Take This With a Grain of Salt

Salt has played a central role in human existence from the dawn of time. Early civilizations used it for money. Everyone uses it for seasoning. Good people are considered the salt of the earth. Wow, as ubiquitous as salt is, why is there so much disagreement over salt in our daily lives?

Without salt, we will die. That establishes something of a "lower bound" on how much salt to eat. But how much is ideal? That seems to depend on which scientific research you choose to believe. Two recent research reports have come to dramatically different conclusions.

One study was recently published in the New England Journal of Medicine by Dariush Mozaffarian and associates at the Friedman School of Nutrition Science and Policy at Tufts University. They studied salt intake in 66 countries around the world. The study tried to connect salt intake with the incidence of cardiovascular deaths. They found that in the U.S., Canada, Australia and New Zealand about 10% of cardiovascular deaths were associated with high salt consumption. On the far end of the spectrum, people living in central and east Asia had 25% of cardiovascular deaths related to salt. So, eating a lot of salt is bad, right? Well, maybe, or maybe not.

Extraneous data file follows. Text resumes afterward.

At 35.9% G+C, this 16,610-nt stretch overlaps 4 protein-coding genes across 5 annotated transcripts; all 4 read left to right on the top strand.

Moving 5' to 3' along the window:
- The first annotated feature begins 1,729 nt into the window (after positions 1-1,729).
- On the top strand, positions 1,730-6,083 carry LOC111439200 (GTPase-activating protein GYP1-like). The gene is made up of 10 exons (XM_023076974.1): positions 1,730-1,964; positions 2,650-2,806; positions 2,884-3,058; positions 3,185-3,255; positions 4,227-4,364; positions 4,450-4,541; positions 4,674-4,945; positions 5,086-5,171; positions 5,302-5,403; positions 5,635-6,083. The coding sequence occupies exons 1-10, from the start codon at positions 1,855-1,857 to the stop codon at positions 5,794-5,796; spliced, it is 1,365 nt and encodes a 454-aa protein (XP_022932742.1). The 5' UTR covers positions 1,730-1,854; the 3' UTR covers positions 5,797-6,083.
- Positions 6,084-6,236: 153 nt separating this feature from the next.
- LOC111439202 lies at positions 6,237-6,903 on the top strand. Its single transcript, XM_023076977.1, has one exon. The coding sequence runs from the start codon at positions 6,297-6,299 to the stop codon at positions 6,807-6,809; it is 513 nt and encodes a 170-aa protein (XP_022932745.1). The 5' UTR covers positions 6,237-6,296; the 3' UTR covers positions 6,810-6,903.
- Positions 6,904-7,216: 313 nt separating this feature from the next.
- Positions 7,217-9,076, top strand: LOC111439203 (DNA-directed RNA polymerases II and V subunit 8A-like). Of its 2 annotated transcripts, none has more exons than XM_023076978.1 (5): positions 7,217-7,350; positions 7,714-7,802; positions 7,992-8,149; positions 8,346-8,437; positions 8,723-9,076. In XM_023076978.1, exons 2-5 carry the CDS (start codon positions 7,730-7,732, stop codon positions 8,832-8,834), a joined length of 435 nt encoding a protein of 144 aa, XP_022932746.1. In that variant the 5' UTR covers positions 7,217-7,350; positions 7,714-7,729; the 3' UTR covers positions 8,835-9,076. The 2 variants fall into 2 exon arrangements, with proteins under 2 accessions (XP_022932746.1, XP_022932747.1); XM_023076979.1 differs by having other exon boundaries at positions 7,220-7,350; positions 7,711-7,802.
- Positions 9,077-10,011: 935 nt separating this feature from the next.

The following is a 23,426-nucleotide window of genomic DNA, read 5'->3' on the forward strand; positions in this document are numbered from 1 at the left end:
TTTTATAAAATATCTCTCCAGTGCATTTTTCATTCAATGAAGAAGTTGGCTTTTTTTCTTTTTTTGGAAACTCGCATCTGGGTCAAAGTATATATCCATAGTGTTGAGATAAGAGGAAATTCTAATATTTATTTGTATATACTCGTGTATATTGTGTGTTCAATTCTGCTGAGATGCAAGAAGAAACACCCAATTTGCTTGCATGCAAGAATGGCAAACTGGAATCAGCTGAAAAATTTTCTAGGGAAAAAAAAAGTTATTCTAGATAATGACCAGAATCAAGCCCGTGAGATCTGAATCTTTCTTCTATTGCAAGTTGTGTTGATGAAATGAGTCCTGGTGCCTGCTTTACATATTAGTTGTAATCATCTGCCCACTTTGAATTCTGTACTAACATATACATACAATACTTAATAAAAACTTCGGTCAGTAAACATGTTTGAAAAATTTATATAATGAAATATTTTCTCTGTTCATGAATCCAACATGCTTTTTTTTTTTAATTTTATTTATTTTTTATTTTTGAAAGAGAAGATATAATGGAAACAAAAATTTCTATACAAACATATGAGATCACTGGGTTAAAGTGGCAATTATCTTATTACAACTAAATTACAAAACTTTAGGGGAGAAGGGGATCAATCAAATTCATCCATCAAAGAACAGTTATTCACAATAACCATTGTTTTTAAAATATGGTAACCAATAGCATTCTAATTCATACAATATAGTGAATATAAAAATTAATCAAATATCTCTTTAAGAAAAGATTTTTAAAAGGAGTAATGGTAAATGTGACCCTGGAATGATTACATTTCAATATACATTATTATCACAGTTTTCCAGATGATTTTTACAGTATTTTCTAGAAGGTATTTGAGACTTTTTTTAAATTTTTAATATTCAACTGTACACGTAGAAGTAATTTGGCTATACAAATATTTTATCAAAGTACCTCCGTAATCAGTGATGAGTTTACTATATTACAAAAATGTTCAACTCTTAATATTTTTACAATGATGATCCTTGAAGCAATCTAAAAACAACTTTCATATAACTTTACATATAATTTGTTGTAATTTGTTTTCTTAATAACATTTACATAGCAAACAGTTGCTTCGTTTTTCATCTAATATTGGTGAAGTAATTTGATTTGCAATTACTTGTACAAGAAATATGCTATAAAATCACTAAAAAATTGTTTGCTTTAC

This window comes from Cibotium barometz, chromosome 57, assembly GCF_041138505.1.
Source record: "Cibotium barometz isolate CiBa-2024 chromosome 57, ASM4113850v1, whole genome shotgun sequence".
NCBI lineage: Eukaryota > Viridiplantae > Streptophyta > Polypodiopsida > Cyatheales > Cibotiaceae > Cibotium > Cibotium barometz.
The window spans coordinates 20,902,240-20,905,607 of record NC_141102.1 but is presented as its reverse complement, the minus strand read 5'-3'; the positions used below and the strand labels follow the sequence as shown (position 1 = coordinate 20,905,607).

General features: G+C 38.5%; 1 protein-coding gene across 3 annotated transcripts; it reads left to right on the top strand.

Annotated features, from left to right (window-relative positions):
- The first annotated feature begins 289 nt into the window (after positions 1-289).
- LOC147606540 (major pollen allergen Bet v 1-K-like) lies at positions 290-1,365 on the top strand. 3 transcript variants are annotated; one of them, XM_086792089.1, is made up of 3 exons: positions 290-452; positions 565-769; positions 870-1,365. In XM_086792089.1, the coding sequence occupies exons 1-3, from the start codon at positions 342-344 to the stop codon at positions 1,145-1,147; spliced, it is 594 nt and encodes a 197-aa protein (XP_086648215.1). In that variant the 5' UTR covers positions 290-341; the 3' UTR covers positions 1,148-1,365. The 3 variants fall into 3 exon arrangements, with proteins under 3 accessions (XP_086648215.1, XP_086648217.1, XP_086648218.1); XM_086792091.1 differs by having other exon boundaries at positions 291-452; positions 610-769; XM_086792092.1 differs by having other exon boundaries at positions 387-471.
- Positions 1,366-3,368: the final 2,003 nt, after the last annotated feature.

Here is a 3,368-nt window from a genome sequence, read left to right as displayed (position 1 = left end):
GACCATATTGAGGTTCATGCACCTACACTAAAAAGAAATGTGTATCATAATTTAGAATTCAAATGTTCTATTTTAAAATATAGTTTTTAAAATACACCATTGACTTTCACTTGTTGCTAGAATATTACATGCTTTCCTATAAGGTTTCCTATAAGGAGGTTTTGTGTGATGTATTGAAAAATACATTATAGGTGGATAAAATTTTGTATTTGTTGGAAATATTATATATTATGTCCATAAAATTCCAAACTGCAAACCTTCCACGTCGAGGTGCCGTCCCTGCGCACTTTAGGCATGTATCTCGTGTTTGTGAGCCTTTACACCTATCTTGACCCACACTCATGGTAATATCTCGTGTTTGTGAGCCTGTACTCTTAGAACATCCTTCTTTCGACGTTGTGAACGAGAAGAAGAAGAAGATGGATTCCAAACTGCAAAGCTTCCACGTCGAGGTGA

A second study, published in very same issue of the New England Journal of Medicine, came to a different conclusion. This research examined the long-term health records for hundreds of thousands of people and divided them groups based on their salt intake. Their surprising results shows that people on low-salt diets (less than 3,000 mg per day) were measurably more likely to die of a heart attack than people who consumed twice as much salt. Given that the American Heart Association recommends limiting your salt intake to less than 2,300 mg per day, this is a shocking conclusion.

What can  you learn from these conflicting results? The wild card seems to be blood pressure. People struggling with hypertension (high blood pressure) at good candidates for a limited salt diet. Otherwise, there seems to be no benefit, and possible harm, from restricting your salt.

So which way does your salt shake out?

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